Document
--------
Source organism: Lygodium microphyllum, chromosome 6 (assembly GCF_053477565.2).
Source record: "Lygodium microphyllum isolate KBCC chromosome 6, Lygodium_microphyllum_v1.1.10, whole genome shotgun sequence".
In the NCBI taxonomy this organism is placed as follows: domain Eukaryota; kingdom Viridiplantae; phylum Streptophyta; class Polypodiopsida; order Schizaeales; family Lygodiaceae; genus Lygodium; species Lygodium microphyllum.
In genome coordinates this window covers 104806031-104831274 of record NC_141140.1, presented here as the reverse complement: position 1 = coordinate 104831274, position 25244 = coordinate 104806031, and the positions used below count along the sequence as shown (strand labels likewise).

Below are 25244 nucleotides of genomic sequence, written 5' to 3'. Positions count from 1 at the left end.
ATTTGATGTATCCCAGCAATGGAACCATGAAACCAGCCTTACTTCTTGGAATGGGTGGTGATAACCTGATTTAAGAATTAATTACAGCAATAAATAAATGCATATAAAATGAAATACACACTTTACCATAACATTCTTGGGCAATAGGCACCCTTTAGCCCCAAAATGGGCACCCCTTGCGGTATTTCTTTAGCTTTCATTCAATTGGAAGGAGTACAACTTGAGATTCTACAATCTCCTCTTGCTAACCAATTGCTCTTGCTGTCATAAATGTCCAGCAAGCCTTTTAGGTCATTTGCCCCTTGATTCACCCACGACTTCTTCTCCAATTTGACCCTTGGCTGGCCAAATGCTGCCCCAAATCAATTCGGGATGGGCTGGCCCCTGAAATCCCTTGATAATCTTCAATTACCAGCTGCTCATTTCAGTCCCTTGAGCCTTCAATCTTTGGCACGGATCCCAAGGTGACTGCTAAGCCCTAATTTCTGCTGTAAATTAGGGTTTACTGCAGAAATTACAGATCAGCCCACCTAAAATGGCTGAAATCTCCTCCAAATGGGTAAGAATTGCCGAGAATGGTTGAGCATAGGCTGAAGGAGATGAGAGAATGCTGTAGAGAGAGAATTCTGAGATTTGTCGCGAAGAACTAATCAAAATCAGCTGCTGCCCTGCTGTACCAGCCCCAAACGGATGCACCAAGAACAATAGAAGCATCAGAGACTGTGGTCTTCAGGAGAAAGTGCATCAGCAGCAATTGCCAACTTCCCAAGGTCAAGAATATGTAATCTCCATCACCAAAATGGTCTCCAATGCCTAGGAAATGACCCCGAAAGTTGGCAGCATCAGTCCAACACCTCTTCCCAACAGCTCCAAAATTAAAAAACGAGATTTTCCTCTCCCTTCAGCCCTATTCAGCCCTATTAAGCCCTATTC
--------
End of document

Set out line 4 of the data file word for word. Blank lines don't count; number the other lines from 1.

In genome coordinates this window covers 104806031-104831274 of record NC_141140.1, presented here as the reverse complement: position 1 = coordinate 104831274, position 25244 = coordinate 104806031, and the positions used below count along the sequence as shown (strand labels likewise).